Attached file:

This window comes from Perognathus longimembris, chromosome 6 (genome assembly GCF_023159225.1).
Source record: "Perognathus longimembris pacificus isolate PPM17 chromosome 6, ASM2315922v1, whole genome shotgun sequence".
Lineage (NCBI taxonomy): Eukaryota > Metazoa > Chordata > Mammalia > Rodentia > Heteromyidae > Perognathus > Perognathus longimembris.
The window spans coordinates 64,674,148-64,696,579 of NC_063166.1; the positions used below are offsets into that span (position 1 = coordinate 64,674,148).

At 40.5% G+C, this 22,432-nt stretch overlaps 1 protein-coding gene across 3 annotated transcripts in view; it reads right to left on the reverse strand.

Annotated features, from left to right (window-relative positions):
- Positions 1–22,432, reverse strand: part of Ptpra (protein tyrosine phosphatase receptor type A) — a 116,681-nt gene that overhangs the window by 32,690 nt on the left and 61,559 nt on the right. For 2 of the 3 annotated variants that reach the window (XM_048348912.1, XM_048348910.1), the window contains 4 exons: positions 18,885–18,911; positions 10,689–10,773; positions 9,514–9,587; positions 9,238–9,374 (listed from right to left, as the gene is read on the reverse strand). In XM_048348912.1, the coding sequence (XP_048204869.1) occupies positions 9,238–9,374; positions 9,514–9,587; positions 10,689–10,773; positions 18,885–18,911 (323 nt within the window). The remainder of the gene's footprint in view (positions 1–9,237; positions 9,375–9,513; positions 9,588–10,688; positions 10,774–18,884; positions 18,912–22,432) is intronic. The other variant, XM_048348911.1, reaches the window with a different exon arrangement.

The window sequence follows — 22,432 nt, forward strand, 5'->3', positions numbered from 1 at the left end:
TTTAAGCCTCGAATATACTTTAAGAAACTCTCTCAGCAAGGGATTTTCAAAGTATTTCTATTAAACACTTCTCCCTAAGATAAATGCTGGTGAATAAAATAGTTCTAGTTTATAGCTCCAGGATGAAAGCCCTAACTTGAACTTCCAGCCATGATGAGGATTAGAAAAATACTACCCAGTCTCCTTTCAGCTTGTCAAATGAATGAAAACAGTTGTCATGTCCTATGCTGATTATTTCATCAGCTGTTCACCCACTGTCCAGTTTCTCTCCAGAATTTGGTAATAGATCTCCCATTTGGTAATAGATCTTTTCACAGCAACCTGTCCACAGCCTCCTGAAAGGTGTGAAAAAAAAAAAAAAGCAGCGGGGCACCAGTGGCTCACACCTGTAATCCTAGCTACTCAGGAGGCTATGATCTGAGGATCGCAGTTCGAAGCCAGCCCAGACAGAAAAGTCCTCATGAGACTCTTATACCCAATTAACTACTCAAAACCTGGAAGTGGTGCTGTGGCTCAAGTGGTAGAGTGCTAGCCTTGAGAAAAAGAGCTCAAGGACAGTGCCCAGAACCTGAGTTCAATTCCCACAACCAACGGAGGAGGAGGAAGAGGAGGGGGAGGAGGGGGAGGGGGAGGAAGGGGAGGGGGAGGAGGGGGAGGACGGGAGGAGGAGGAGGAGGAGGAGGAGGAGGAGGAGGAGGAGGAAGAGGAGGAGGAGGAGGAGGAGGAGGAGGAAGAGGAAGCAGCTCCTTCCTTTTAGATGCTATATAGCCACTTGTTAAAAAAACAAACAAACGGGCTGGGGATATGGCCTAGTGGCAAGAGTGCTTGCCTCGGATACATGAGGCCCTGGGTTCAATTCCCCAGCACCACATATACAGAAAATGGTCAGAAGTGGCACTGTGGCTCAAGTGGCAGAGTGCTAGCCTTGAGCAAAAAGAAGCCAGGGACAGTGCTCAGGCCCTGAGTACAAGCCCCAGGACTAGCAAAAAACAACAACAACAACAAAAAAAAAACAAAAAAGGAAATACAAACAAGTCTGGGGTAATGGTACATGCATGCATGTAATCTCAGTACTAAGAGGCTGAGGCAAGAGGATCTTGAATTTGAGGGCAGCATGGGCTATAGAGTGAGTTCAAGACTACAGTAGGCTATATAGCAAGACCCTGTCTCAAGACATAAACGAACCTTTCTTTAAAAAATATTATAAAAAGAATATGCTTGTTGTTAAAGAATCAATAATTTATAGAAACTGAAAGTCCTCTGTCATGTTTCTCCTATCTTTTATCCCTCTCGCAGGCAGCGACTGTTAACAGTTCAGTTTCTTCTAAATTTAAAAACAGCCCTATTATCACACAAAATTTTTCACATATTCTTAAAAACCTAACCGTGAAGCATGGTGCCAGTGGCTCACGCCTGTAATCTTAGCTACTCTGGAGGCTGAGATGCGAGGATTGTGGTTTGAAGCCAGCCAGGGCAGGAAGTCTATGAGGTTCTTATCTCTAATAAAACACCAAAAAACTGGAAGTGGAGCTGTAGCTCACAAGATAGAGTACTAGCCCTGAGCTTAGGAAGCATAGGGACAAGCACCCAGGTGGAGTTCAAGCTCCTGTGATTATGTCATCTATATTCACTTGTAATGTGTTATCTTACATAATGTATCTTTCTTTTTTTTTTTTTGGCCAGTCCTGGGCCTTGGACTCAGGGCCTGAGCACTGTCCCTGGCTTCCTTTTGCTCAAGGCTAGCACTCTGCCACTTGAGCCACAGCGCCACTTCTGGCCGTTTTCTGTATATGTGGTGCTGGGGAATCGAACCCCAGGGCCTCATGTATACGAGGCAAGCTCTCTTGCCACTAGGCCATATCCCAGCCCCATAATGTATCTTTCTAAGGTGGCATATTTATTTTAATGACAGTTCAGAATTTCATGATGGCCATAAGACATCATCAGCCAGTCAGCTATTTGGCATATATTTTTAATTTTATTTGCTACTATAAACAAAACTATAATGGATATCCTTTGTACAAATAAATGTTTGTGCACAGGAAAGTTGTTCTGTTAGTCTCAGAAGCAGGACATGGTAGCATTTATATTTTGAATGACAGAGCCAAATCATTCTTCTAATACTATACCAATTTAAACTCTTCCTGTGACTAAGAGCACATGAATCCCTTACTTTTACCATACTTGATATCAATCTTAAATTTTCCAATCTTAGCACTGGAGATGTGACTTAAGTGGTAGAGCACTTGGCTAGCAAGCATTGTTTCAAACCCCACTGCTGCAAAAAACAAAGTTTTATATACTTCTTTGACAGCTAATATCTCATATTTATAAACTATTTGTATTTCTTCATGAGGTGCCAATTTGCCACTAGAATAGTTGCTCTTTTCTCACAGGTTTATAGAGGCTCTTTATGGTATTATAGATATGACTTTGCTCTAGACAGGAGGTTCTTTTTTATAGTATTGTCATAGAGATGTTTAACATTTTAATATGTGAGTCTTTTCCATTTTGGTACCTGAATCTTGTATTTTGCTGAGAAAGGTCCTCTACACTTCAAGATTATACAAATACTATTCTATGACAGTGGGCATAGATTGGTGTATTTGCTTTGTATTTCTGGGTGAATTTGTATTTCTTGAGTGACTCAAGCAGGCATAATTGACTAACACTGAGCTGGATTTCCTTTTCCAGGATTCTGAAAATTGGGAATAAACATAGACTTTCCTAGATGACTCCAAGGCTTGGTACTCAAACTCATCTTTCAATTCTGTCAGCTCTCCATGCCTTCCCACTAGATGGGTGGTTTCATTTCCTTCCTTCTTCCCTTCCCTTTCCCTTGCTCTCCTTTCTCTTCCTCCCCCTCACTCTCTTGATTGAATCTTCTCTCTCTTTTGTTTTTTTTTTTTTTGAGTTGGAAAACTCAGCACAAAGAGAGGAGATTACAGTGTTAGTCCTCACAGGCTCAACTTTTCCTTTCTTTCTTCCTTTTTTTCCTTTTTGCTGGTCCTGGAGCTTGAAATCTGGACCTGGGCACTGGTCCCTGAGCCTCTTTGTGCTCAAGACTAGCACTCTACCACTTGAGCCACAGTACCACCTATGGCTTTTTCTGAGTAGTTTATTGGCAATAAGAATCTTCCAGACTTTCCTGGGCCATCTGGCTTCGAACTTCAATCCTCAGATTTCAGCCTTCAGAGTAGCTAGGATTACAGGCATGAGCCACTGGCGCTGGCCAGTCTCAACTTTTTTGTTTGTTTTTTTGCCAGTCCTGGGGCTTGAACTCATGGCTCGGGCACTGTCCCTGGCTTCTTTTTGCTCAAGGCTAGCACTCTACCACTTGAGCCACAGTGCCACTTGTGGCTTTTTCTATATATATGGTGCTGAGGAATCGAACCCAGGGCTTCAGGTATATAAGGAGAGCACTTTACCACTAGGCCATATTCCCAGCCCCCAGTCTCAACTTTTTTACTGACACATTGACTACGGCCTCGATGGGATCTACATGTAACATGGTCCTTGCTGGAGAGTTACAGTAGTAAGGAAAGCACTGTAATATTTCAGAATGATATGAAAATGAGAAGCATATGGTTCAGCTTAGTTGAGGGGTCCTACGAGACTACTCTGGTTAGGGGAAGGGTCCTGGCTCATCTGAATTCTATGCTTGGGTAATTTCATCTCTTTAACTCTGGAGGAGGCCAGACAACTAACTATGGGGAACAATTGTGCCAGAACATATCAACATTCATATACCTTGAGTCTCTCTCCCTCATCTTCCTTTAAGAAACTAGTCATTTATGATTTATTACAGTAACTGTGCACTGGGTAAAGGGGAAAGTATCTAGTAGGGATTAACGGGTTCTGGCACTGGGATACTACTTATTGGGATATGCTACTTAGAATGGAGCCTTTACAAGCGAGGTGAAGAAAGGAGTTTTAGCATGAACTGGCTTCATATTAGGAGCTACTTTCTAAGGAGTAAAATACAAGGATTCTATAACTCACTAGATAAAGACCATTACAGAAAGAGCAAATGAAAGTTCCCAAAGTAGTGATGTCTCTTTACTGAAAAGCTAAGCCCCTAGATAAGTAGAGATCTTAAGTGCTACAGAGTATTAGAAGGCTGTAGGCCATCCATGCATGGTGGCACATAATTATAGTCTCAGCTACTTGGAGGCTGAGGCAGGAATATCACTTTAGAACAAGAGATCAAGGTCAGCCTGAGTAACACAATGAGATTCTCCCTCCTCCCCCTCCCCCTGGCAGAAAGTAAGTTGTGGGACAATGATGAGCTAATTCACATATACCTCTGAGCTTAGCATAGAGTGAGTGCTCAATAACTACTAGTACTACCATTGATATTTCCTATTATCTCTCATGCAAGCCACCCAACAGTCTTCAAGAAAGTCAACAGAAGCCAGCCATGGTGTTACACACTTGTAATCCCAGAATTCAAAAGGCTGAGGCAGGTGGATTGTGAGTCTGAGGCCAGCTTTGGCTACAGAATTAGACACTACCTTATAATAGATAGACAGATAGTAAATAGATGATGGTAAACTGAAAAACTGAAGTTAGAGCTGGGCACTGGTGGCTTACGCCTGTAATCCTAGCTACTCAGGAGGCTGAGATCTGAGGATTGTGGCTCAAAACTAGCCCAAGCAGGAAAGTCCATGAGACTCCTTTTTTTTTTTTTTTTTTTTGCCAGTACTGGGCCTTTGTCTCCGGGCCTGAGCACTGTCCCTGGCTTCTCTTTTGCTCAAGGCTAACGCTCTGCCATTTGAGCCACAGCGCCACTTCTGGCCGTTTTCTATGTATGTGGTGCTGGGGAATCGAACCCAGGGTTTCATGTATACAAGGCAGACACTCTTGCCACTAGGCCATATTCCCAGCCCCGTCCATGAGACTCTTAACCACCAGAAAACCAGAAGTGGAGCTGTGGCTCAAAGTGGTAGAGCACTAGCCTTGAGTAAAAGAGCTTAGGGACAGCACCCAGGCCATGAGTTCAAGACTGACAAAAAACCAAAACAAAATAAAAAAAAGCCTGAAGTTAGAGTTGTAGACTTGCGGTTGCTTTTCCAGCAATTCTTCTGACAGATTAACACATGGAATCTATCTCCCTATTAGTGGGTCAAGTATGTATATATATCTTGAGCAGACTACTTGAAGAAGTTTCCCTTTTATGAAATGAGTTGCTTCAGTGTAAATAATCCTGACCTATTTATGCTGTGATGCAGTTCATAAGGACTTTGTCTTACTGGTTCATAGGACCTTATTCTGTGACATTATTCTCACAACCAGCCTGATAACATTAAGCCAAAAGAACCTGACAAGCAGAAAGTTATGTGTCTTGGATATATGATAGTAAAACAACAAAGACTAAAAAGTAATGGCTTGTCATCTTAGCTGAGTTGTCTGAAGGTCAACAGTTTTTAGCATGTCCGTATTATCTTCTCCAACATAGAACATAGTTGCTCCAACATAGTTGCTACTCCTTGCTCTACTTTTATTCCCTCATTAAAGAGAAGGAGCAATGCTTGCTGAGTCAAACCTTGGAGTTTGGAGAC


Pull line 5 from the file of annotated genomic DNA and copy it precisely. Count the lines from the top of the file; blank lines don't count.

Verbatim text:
At 40.5% G+C, this 22,432-nt stretch overlaps 1 protein-coding gene across 3 annotated transcripts in view; it reads right to left on the reverse strand.